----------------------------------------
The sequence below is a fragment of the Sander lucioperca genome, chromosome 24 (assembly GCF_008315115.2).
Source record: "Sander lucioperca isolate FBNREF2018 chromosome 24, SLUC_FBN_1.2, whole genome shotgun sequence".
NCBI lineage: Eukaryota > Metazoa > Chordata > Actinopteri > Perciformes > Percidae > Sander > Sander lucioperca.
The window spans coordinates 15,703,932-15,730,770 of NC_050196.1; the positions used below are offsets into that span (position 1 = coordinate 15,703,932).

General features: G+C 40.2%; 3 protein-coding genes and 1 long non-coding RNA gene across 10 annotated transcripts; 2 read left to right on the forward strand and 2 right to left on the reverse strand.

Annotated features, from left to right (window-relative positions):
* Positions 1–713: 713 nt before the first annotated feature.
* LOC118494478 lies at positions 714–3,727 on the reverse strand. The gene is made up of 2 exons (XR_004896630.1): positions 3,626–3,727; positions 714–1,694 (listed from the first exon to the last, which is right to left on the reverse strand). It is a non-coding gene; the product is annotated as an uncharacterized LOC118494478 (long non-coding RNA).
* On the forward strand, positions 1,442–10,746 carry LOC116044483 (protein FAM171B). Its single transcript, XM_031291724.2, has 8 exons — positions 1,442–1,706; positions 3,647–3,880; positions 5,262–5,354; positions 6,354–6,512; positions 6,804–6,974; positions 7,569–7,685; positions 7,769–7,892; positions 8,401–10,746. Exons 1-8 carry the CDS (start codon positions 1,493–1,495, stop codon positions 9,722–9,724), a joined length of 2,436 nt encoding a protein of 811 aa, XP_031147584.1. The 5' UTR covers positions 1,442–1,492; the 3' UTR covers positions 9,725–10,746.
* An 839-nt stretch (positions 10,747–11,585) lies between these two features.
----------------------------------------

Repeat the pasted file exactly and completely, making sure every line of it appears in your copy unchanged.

The sequence below is a fragment of the Sander lucioperca genome, chromosome 24 (assembly GCF_008315115.2).
Source record: "Sander lucioperca isolate FBNREF2018 chromosome 24, SLUC_FBN_1.2, whole genome shotgun sequence".
NCBI lineage: Eukaryota > Metazoa > Chordata > Actinopteri > Perciformes > Percidae > Sander > Sander lucioperca.
The window spans coordinates 15,703,932-15,730,770 of NC_050196.1; the positions used below are offsets into that span (position 1 = coordinate 15,703,932).

General features: G+C 40.2%; 3 protein-coding genes and 1 long non-coding RNA gene across 10 annotated transcripts; 2 read left to right on the forward strand and 2 right to left on the reverse strand.

Annotated features, from left to right (window-relative positions):
* Positions 1–713: 713 nt before the first annotated feature.
* LOC118494478 lies at positions 714–3,727 on the reverse strand. The gene is made up of 2 exons (XR_004896630.1): positions 3,626–3,727; positions 714–1,694 (listed from the first exon to the last, which is right to left on the reverse strand). It is a non-coding gene; the product is annotated as an uncharacterized LOC118494478 (long non-coding RNA).
* On the forward strand, positions 1,442–10,746 carry LOC116044483 (protein FAM171B). Its single transcript, XM_031291724.2, has 8 exons — positions 1,442–1,706; positions 3,647–3,880; positions 5,262–5,354; positions 6,354–6,512; positions 6,804–6,974; positions 7,569–7,685; positions 7,769–7,892; positions 8,401–10,746. Exons 1-8 carry the CDS (start codon positions 1,493–1,495, stop codon positions 9,722–9,724), a joined length of 2,436 nt encoding a protein of 811 aa, XP_031147584.1. The 5' UTR covers positions 1,442–1,492; the 3' UTR covers positions 9,725–10,746.
* An 839-nt stretch (positions 10,747–11,585) lies between these two features.